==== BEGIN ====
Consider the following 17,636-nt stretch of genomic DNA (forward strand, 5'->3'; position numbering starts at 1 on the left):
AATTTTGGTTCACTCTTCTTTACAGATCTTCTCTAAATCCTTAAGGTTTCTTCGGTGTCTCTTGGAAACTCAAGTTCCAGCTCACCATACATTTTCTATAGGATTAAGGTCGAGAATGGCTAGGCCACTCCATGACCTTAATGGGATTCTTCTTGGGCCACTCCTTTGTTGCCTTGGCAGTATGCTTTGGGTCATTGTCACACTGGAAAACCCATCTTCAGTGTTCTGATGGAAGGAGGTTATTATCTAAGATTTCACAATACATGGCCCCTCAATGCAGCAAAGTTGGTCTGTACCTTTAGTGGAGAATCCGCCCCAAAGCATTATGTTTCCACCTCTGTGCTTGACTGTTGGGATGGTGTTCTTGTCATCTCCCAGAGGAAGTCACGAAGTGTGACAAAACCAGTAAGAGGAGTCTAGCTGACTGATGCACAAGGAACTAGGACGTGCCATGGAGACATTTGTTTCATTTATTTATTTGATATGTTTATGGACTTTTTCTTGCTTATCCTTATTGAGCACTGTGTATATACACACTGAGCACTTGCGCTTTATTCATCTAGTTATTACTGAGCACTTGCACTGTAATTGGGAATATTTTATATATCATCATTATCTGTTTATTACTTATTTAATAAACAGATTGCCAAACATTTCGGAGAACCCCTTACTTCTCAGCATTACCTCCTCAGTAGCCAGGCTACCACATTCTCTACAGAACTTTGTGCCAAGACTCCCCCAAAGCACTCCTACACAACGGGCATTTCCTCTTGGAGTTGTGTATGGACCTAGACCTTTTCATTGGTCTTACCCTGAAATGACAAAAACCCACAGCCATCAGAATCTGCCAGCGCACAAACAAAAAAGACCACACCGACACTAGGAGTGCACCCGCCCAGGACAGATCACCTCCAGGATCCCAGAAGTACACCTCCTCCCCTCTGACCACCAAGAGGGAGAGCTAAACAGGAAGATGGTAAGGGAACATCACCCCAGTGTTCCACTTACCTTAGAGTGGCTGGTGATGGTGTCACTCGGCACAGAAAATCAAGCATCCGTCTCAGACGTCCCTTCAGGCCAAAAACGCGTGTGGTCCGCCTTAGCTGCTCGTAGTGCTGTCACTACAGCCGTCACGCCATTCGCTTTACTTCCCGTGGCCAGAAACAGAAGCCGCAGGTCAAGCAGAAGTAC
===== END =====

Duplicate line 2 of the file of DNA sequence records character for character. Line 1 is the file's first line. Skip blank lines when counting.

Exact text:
AATTTTGGTTCACTCTTCTTTACAGATCTTCTCTAAATCCTTAAGGTTTCTTCGGTGTCTCTTGGAAACTCAAGTTCCAGCTCACCATACATTTTCTATAGGATTAAGGTCGAGAATGGCTAGGCCACTCCATGACCTTAATGGGATTCTTCTTGGGCCACTCCTTTGTTGCCTTGGCAGTATGCTTTGGGTCATTGTCACACTGGAAAACCCATCTTCAGTGTTCTGATGGAAGGAGGTTATTATCTAAGATTTCACAATACATGGCCCCTCAATGCAGCAAAGTTGGTCTGTACCTTTAGTGGAGAATCCGCCCCAAAGCATTATGTTTCCACCTCTGTGCTTGACTGTTGGGATGGTGTTCTTGTCATCTCCCAGAGGAAGTCACGAAGTGTGACAAAACCAGTAAGAGGAGTCTAGCTGACTGATGCACAAGGAACTAGGACGTGCCATGGAGACATTTGTTTCATTTATTTATTTGATATGTTTATGGACTTTTTCTTGCTTATCCTTATTGAGCACTGTGTATATACACACTGAGCACTTGCGCTTTATTCATCTAGTTATTACTGAGCACTTGCACTGTAATTGGGAATATTTTATATATCATCATTATCTGTTTATTACTTATTTAATAAACAGATTGCCAAACATTTCGGAGAACCCCTTACTTCTCAGCATTACCTCCTCAGTAGCCAGGCTACCACATTCTCTACAGAACTTTGTGCCAAGACTCCCCCAAAGCACTCCTACACAACGGGCATTTCCTCTTGGAGTTGTGTATGGACCTAGACCTTTTCATTGGTCTTACCCTGAAATGACAAAAACCCACAGCCATCAGAATCTGCCAGCGCACAAACAAAAAAGACCACACCGACACTAGGAGTGCACCCGCCCAGGACAGATCACCTCCAGGATCCCAGAAGTACACCTCCTCCCCTCTGACCACCAAGAGGGAGAGCTAAACAGGAAGATGGTAAGGGAACATCACCCCAGTGTTCCACTTACCTTAGAGTGGCTGGTGATGGTGTCACTCGGCACAGAAAATCAAGCATCCGTCTCAGACGTCCCTTCAGGCCAAAAACGCGTGTGGTCCGCCTTAGCTGCTCGTAGTGCTGTCACTACAGCCGTCACGCCATTCGCTTTACTTCCCGTGGCCAGAAACAGAAGCCGCAGGTCAAGCAGAAGTAC